What To Do When You’ve Made A Big Mistake At Work

What To Do When You’ve Made A Big Mistake At Work

Although almost everyone has made some kind of mistake at work, these small mistakes usually won’t get you into too much trouble. However, if you do make a big mistake at work, not only could your job be in jeopardy, but you could also find yourself in trouble with the law. So for those mistakes that likely won’t wind you up in prison but could cause you to lose your job, what can do you to try to salvage the situation? To help with this, here are three things to do when you’ve made a sizeable mistake at work.

Understand Any Gossip Policies

It can be hard to contain or control gossip that circulates around work. However, many companies have gossip policies that could prove helpful to you when trying to minimize the visibility of your mistake. According to Dana Wilkie, a contributor to SHRM.org, gossip crosses a line when it’s concerned with safety, harassment, or people’s sex or race. So while you might not be able to get people to stop talking about your mistake in general, you may be able to speak to your HR representative about how to keep those you work with following the gossip policies laid out in your employee handbook.

Take The Consequences

Once your mistake has been seen, there will likely be some consequences for what’s been done. Depending on what the mistake was, the consequences might be natural, like having to fix the mistake, or they might be brought on by your boss. To show your regret for what’s happened, Adrian Granzella Larssen, a contributor to The Muse, recommends that you own the consequences for your actions and follow through with them without complaint. If you’re able to do this, you may be able to regain some of the respect that you might have lost through your mistake in the first place.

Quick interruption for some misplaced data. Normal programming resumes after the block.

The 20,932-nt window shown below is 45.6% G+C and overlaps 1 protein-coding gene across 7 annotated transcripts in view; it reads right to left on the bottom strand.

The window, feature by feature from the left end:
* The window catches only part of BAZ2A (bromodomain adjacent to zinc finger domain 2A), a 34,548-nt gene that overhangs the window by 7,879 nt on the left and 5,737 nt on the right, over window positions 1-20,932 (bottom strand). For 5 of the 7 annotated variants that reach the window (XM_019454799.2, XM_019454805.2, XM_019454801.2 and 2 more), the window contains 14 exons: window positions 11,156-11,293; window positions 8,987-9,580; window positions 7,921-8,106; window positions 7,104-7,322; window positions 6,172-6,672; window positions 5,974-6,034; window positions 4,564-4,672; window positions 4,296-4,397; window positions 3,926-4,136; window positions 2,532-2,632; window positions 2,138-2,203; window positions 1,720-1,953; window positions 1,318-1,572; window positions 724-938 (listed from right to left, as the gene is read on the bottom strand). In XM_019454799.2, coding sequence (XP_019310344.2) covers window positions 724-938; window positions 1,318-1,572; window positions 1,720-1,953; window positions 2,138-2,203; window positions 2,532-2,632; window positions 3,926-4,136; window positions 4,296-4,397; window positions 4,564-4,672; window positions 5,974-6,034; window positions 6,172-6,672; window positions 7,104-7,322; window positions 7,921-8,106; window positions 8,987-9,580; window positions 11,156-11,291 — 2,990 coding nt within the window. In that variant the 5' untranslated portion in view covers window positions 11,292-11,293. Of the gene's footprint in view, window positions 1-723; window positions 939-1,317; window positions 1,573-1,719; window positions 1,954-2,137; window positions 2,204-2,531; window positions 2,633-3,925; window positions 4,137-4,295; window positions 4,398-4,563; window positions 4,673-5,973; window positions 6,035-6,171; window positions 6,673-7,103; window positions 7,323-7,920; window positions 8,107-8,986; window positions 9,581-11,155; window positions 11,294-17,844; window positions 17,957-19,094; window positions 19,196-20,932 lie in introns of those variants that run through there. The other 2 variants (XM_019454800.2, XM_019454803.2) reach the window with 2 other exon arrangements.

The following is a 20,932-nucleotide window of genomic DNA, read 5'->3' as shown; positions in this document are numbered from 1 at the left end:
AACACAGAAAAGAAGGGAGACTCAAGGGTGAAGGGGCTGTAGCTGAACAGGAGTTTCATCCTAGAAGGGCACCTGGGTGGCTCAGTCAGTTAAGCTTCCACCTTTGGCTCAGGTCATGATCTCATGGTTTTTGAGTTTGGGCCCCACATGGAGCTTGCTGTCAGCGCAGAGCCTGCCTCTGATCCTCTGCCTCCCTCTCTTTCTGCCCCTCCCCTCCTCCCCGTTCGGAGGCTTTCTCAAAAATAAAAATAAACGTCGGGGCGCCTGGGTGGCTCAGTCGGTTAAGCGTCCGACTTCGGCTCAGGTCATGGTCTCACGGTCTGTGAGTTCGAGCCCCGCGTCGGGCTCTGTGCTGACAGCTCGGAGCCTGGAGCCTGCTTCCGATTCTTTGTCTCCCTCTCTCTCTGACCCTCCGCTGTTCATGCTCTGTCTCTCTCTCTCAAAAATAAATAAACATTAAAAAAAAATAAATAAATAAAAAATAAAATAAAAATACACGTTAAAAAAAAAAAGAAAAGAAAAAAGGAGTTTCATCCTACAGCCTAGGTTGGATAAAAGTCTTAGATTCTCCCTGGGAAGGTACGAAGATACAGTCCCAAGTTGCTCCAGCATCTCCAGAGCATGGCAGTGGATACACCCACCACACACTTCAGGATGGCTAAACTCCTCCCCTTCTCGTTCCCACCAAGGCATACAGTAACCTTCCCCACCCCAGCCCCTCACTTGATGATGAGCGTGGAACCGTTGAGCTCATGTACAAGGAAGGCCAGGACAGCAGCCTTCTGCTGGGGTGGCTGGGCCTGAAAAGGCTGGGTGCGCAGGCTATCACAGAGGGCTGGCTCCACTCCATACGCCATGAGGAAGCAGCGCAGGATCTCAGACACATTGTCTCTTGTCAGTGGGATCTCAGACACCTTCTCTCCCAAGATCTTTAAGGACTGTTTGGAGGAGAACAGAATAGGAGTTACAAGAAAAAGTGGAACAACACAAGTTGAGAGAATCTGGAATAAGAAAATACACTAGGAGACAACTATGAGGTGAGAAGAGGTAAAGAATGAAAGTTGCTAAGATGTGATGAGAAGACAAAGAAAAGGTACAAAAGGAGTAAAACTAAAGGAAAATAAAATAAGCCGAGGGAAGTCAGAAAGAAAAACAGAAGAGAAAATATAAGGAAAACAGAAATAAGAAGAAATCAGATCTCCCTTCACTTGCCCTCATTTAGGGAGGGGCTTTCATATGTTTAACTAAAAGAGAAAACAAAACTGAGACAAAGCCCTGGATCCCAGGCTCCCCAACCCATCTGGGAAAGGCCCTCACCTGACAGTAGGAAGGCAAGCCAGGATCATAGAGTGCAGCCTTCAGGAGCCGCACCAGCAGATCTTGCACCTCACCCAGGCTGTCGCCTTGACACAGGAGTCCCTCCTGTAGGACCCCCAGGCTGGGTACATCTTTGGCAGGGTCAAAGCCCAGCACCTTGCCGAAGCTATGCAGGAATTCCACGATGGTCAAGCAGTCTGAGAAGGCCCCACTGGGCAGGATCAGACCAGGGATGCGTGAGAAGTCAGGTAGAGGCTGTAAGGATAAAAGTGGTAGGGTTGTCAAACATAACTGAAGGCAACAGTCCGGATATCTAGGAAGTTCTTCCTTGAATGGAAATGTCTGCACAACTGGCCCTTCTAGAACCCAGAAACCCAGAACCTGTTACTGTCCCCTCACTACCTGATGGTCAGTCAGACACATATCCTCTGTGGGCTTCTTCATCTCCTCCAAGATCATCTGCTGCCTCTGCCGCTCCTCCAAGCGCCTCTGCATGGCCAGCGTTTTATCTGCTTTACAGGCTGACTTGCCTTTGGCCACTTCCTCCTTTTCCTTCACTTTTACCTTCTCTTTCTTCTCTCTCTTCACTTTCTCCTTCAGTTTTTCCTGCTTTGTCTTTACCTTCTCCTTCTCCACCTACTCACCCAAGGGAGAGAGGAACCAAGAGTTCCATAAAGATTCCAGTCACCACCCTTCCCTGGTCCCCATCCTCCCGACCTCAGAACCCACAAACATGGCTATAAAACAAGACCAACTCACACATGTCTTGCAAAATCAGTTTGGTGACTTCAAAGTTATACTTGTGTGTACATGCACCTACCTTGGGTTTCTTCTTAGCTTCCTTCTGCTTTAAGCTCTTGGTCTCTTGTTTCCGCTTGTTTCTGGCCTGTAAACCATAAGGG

Try To Limit Your Stress

Making up for a mistake can be very stressful, especially if you’re unsure whether you’ll lose your job over it or not. In times like these, it’s going to be helpful to try to limit your stress. To do this, Harvey Deutschendorf, a contributor to Fast Company, suggests trying things like asking for help, taking some time for yourself to unwind, reconnecting with people outside of work, and just trying to gain some perspective on your life and career. Holding onto this stress could cause you to make future mistakes, which is something you’re going to want to avoid at all costs.

If you’ve made a mistake at work and are unsure how things will play out from here, consider using the tips mentioned above to salvage the situation and hopefully save your job in the process.

Robert Darnell

I’m Robert, the Grey Wanderer. After over 50 years in business, it was time for me to hang up my boots and enter the world of retirement. With so much time on my hands I decided to indulge in the two things I love most, writing and travel and so the Grey Wanderer was born.

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